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Out of the ICU

By Adam Baley                          

On June 22, the Federal Reserve formally announced it would end its $600 billion bond-buying program – known as QE2 – on schedule, as of the end of June. Not surprisingly, the yield on the 10-year Treasury note ended where it started the day, at 2.99%. No one was caught off guard as the Fed had telegraphed its move for months.

The announcement to end the second round of quantitative easing on schedule was a vote of confidence in the economy and a sign that, at this stage, the economy can and must begin to stand on its own, apart from massive central bank intervention. 

Despite its confidence, the Fed will continue to hold steady its $2.8 trillion balance sheet, ready to lend support if needed. In addition, analysts expect the Fed to hold target interest rates historically low at 0%-0.25% for the next three- to six months.

Eventually, the Fed will raise rates. Investors could then begin to expect yields on money markets and CDs to follow. 

By stopping its regular purchases, the Fed – the largest direct buyer of U.S. Treasuries – gives investors more influence over the 10-year Treasury yield. Conventional wisdom would expect long-term rates to rise, steepening (normalizing) the yield curve, as government intervention winds down. (Caveat: A further decline in Europe’s ability to pay its debt could prompt investors to flee to the safety of U.S. Treasuries, pushing yields back down.)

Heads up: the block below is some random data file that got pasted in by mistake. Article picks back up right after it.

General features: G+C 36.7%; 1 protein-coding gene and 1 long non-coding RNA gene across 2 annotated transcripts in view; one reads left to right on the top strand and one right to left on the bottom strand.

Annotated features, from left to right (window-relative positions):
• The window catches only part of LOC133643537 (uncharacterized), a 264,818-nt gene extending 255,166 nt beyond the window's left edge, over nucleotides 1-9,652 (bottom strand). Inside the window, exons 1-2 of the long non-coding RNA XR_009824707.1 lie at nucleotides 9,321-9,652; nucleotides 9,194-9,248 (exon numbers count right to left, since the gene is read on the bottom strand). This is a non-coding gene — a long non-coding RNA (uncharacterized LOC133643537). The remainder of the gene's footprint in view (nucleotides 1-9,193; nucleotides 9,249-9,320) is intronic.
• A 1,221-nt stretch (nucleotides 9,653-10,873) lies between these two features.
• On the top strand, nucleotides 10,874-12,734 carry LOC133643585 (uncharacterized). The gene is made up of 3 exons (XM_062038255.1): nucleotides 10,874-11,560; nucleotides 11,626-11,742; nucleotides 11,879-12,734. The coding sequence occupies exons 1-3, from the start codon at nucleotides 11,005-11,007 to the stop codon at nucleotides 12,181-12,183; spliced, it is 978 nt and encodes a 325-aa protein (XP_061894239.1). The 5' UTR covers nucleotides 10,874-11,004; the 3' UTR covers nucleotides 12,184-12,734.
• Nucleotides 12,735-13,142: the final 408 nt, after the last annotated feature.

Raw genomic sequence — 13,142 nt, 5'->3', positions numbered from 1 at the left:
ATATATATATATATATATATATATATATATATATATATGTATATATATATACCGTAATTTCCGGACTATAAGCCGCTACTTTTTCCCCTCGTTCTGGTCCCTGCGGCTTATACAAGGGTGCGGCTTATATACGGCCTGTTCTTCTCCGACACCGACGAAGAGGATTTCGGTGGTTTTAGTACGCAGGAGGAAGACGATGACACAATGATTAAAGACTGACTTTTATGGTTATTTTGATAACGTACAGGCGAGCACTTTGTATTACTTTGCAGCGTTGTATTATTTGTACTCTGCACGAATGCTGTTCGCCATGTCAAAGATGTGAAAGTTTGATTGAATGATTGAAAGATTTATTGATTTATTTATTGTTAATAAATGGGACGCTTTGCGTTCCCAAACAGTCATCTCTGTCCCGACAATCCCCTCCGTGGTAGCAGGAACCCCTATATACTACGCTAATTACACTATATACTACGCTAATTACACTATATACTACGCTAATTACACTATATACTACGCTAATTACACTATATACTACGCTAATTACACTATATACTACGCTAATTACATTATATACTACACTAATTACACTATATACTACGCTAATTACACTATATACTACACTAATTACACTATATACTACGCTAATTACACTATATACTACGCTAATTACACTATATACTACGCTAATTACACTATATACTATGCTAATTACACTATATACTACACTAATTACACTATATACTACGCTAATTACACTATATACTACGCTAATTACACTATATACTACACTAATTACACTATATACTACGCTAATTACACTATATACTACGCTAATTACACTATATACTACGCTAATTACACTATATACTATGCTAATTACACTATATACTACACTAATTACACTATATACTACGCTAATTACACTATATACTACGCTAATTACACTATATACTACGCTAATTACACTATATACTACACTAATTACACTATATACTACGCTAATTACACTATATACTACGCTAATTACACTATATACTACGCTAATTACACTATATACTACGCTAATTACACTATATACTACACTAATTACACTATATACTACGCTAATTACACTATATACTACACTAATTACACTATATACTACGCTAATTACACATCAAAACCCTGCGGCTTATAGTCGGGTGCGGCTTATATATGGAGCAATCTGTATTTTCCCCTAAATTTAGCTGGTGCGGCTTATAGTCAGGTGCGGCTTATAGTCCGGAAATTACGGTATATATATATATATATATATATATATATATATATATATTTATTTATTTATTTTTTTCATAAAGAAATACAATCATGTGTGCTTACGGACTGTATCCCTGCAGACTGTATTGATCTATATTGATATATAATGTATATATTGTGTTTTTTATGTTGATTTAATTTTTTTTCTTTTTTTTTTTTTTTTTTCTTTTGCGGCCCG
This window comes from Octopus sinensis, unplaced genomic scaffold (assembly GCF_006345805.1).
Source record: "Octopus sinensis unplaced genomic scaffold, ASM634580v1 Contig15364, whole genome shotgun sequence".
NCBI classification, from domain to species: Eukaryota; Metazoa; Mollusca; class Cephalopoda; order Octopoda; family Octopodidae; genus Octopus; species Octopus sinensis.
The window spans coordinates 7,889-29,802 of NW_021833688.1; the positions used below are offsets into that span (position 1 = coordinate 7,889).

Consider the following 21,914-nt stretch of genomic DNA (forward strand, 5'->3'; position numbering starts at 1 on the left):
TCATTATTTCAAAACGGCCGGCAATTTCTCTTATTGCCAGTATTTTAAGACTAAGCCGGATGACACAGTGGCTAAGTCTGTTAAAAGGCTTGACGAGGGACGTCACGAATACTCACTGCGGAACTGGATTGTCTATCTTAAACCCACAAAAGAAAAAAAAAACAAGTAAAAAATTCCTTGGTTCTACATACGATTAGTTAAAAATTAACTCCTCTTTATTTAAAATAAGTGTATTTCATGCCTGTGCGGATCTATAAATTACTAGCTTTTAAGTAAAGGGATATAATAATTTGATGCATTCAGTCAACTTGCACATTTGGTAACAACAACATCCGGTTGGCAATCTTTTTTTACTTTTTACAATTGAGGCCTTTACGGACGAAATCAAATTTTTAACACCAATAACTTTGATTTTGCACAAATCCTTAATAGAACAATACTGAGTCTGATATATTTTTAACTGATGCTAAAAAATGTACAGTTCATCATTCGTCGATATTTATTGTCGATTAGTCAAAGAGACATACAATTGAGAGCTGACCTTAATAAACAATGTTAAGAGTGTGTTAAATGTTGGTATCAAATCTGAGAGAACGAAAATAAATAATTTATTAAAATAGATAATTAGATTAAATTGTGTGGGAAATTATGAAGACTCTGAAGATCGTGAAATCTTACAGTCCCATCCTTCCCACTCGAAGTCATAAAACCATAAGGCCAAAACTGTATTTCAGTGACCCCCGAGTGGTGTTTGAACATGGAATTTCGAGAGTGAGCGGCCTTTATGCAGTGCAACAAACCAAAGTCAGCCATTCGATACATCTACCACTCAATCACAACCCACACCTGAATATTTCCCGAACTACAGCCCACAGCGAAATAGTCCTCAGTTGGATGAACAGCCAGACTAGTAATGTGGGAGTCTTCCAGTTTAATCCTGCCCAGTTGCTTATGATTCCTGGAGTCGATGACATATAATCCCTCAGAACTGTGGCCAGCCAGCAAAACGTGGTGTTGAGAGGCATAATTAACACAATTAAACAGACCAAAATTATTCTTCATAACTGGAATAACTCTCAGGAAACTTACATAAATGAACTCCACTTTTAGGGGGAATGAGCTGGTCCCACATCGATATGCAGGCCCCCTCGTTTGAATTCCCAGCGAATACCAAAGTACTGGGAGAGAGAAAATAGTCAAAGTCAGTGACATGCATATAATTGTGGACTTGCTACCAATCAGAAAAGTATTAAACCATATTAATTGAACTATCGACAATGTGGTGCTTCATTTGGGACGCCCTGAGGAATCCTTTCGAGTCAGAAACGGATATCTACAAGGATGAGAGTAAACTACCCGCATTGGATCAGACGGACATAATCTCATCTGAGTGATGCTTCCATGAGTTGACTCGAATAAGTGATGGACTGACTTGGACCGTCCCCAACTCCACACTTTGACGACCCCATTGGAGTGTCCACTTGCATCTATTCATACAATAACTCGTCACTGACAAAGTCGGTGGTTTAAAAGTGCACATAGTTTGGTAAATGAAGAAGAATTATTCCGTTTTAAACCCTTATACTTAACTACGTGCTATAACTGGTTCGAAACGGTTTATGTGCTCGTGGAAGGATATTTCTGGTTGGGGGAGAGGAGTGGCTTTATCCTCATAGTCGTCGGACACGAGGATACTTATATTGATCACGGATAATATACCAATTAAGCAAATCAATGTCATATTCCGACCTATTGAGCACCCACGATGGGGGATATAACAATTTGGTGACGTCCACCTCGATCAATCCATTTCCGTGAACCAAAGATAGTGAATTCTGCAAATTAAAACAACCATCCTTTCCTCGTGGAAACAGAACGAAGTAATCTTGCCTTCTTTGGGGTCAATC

Although the Federal Reserve ended its scheduled $600 billion purchase of Treasury securities June 30, it still has other tools to try to stimulate the U.S. economy. In minutes from its June Open Market Committee meeting as well as congressional testimony from Chairman Ben Bernanke, the Fed has held open the possibility of “additional policy support,” if needed. However, Bernanke also told Congress that such measures are not imminent.

A steep yield curve is a sign of a healthy economy. In addition, it encourages banks to lend because they can profit on the spread between receiving short-term deposits and issuing long-term loans. Thus far, the lack of bank lending has hindered the recovery.

This second round of quantitative easing was mainly designed to hold longer-term rates low by raising bond prices. Arguably, it has contributed more to the rise in stock prices because, as the Fed intended, QE2 made investing in other assets more attractive. As a result, the end of QE2 will likely cause short-term volatility in both stocks and bonds as the market finds its equilibrium.

Despite the expected day-to-day price fluctuations, stocks still look historically cheap based on what investors are paying for expected earnings. Bonds, though we don’t own them for price appreciation, are historically expensive.  It’s hard to see how bond prices could rise from here. Expect your interest payment and nothing more from bonds. In fact, investors should be prepared for bond prices to slip as the economy gains traction.

A looming concern is fiscal tightening, as politicians weigh spending cuts and tax increases. The Fed wouldn’t want a repeat of the 1930s, when the government tightened too soon, ending a fledgling recovery. The Fed is acutely aware of market history and will likely continue easy monetary policy as politicians prepare to tighten fiscal policy.

Like a patient being moved out of intensive care, the body may struggle at first, unaccustomed to functioning without all the medical aid, but it should ultimately regain its strength. The economy is moving out from the aid of QE2, but it may take some time to fully recoup its vigor.

Adam Baley is a registered representative and associate at Landaas & Company.

initially posted July 14, 2011

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